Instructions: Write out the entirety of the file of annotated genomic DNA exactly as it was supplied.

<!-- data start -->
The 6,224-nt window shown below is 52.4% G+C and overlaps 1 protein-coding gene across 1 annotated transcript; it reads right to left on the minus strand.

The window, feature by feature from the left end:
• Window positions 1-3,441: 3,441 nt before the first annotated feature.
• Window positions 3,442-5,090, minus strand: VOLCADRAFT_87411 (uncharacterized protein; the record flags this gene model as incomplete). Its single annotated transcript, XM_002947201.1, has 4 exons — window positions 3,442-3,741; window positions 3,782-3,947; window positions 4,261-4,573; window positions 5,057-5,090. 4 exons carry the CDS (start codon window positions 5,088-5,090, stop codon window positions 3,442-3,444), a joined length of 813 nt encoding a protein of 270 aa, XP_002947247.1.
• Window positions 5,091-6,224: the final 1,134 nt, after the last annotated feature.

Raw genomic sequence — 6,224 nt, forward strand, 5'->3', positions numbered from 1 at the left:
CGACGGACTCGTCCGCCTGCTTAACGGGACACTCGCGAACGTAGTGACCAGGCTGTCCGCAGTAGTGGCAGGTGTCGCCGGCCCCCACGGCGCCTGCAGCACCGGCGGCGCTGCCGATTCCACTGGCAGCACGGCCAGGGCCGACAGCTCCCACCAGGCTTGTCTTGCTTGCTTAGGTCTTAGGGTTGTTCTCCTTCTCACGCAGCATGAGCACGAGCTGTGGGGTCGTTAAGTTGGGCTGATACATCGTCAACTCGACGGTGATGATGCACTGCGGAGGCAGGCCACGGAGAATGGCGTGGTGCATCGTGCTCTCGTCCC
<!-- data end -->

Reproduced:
The 6,224-nt window shown below is 52.4% G+C and overlaps 1 protein-coding gene across 1 annotated transcript; it reads right to left on the minus strand.

The window, feature by feature from the left end:
• Window positions 1-3,441: 3,441 nt before the first annotated feature.
• Window positions 3,442-5,090, minus strand: VOLCADRAFT_87411 (uncharacterized protein; the record flags this gene model as incomplete). Its single annotated transcript, XM_002947201.1, has 4 exons — window positions 3,442-3,741; window positions 3,782-3,947; window positions 4,261-4,573; window positions 5,057-5,090. 4 exons carry the CDS (start codon window positions 5,088-5,090, stop codon window positions 3,442-3,444), a joined length of 813 nt encoding a protein of 270 aa, XP_002947247.1.
• Window positions 5,091-6,224: the final 1,134 nt, after the last annotated feature.

Raw genomic sequence — 6,224 nt, forward strand, 5'->3', positions numbered from 1 at the left:
CGACGGACTCGTCCGCCTGCTTAACGGGACACTCGCGAACGTAGTGACCAGGCTGTCCGCAGTAGTGGCAGGTGTCGCCGGCCCCCACGGCGCCTGCAGCACCGGCGGCGCTGCCGATTCCACTGGCAGCACGGCCAGGGCCGACAGCTCCCACCAGGCTTGTCTTGCTTGCTTAGGTCTTAGGGTTGTTCTCCTTCTCACGCAGCATGAGCACGAGCTGTGGGGTCGTTAAGTTGGGCTGATACATCGTCAACTCGACGGTGATGATGCACTGCGGAGGCAGGCCACGGAGAATGGCGTGGTGCATCGTGCTCTCGTCCC